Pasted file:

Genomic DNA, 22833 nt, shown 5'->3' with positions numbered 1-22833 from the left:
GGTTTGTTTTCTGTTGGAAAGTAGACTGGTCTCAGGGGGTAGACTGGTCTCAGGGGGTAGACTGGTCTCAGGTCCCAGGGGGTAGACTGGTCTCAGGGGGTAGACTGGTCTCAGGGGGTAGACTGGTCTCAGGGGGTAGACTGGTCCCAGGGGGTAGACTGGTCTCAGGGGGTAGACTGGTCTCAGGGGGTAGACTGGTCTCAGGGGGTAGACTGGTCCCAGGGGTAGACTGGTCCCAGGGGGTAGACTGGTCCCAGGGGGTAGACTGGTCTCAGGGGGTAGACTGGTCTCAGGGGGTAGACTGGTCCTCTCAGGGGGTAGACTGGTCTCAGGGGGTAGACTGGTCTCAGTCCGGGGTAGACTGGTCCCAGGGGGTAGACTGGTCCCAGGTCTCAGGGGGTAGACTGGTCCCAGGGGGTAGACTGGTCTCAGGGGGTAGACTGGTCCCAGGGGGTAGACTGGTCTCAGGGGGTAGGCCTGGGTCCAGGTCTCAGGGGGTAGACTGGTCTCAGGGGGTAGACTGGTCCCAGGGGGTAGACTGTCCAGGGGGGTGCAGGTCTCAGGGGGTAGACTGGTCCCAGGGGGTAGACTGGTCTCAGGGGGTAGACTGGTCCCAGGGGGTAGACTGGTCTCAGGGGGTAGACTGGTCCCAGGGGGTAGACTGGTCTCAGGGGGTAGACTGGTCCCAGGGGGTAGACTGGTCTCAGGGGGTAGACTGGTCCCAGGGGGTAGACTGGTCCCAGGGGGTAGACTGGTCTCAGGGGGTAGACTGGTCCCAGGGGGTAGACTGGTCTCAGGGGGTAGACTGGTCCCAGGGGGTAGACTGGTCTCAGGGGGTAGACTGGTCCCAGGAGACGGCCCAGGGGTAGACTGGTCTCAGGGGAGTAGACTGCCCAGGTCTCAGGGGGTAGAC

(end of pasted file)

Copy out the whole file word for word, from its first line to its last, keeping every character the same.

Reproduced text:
Genomic DNA, 22833 nt, shown 5'->3' with positions numbered 1-22833 from the left:
GGTTTGTTTTCTGTTGGAAAGTAGACTGGTCTCAGGGGGTAGACTGGTCTCAGGGGGTAGACTGGTCTCAGGTCCCAGGGGGTAGACTGGTCTCAGGGGGTAGACTGGTCTCAGGGGGTAGACTGGTCTCAGGGGGTAGACTGGTCCCAGGGGGTAGACTGGTCTCAGGGGGTAGACTGGTCTCAGGGGGTAGACTGGTCTCAGGGGGTAGACTGGTCCCAGGGGTAGACTGGTCCCAGGGGGTAGACTGGTCCCAGGGGGTAGACTGGTCTCAGGGGGTAGACTGGTCTCAGGGGGTAGACTGGTCCTCTCAGGGGGTAGACTGGTCTCAGGGGGTAGACTGGTCTCAGTCCGGGGTAGACTGGTCCCAGGGGGTAGACTGGTCCCAGGTCTCAGGGGGTAGACTGGTCCCAGGGGGTAGACTGGTCTCAGGGGGTAGACTGGTCCCAGGGGGTAGACTGGTCTCAGGGGGTAGGCCTGGGTCCAGGTCTCAGGGGGTAGACTGGTCTCAGGGGGTAGACTGGTCCCAGGGGGTAGACTGTCCAGGGGGGTGCAGGTCTCAGGGGGTAGACTGGTCCCAGGGGGTAGACTGGTCTCAGGGGGTAGACTGGTCCCAGGGGGTAGACTGGTCTCAGGGGGTAGACTGGTCCCAGGGGGTAGACTGGTCTCAGGGGGTAGACTGGTCCCAGGGGGTAGACTGGTCTCAGGGGGTAGACTGGTCCCAGGGGGTAGACTGGTCCCAGGGGGTAGACTGGTCTCAGGGGGTAGACTGGTCCCAGGGGGTAGACTGGTCTCAGGGGGTAGACTGGTCCCAGGGGGTAGACTGGTCTCAGGGGGTAGACTGGTCCCAGGAGACGGCCCAGGGGTAGACTGGTCTCAGGGGAGTAGACTGCCCAGGTCTCAGGGGGTAGAC